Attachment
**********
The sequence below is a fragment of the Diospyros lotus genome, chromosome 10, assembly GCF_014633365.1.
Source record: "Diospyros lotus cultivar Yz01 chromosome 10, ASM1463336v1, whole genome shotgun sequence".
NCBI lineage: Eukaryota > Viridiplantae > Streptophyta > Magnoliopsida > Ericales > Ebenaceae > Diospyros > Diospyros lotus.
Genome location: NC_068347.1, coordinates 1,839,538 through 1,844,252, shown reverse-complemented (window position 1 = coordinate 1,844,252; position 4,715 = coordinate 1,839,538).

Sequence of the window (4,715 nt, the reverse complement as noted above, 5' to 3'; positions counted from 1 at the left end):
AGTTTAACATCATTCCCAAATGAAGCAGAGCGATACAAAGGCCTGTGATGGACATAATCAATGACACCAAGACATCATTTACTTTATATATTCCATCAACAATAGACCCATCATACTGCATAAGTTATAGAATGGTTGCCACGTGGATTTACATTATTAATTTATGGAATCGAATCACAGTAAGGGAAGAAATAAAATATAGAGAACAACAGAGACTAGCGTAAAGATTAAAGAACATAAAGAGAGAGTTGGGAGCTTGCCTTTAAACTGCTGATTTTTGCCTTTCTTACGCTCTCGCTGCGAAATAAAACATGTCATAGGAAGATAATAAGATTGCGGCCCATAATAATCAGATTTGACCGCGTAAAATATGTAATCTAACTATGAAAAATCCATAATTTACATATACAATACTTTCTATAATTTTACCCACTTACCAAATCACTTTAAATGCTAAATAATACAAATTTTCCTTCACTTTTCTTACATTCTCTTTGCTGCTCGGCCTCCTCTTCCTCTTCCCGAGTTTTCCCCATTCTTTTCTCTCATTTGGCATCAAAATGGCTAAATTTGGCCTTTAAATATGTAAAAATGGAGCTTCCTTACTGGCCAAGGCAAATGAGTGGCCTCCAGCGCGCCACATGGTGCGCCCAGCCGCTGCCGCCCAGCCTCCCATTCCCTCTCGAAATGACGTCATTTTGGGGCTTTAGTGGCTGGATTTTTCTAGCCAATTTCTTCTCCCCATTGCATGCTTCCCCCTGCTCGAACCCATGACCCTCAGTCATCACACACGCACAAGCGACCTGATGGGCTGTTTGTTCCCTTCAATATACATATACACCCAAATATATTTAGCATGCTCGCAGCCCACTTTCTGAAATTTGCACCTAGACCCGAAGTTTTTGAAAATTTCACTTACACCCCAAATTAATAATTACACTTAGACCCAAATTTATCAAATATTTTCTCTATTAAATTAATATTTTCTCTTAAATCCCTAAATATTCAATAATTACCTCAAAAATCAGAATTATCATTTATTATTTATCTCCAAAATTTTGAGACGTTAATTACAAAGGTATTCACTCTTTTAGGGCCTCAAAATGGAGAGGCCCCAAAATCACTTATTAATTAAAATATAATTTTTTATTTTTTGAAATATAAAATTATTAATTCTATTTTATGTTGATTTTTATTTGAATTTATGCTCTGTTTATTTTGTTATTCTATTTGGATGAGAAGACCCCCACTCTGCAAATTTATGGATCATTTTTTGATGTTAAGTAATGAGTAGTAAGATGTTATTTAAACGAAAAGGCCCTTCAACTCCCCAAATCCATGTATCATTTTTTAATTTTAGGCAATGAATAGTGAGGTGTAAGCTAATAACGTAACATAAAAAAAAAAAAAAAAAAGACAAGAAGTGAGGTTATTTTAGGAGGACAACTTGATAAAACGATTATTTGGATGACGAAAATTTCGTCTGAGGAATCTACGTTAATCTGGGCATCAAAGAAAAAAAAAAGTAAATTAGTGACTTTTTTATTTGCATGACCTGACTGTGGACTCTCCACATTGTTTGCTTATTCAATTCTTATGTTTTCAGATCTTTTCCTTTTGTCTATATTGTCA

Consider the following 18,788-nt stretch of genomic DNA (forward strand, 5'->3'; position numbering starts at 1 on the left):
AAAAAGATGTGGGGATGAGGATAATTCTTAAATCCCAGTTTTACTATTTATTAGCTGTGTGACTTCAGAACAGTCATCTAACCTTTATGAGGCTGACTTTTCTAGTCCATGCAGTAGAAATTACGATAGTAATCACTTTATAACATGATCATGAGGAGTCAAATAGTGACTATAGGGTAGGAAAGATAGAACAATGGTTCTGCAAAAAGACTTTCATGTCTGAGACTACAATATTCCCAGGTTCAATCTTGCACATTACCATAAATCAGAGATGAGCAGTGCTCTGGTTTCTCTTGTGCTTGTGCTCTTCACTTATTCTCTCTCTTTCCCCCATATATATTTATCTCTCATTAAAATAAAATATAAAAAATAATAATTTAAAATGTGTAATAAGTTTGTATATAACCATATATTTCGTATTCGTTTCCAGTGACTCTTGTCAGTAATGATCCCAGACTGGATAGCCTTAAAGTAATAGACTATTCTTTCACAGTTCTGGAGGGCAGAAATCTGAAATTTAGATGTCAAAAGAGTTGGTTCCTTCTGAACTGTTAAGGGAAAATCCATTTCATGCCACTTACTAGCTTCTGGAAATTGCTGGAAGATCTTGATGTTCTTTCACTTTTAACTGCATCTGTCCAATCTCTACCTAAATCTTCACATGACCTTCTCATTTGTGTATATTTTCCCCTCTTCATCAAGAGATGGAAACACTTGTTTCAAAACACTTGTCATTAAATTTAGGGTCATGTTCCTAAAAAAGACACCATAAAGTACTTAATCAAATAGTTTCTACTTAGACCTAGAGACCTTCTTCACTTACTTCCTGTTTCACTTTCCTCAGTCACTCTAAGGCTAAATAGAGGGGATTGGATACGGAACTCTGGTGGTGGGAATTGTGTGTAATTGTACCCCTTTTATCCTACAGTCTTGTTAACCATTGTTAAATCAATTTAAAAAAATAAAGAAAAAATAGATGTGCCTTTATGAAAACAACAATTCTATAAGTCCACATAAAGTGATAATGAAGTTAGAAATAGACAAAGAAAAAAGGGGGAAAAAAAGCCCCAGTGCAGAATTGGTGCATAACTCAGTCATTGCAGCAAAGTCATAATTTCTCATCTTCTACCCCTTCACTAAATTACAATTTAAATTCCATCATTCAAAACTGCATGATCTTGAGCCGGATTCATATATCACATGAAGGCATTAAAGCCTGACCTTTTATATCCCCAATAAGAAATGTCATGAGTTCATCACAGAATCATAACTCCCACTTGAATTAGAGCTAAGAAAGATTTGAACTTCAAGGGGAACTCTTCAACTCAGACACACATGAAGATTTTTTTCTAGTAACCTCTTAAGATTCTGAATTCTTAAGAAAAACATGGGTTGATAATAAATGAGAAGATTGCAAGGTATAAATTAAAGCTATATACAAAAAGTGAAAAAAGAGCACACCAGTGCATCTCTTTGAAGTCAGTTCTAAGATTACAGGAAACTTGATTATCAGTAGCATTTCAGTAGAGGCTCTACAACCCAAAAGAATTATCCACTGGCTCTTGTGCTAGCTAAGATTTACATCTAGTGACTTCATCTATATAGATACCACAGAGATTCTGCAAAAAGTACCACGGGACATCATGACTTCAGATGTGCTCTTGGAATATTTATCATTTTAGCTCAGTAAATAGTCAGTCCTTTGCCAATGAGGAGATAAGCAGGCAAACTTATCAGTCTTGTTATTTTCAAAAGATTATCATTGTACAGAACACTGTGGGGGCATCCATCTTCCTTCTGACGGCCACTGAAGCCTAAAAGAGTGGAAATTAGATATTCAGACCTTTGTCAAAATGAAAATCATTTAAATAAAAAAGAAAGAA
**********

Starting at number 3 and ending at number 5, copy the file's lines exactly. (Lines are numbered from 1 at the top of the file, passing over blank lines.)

NCBI lineage: Eukaryota > Viridiplantae > Streptophyta > Magnoliopsida > Ericales > Ebenaceae > Diospyros > Diospyros lotus.
Genome location: NC_068347.1, coordinates 1,839,538 through 1,844,252, shown reverse-complemented (window position 1 = coordinate 1,844,252; position 4,715 = coordinate 1,839,538).

Sequence of the window (4,715 nt, the reverse complement as noted above, 5' to 3'; positions counted from 1 at the left end):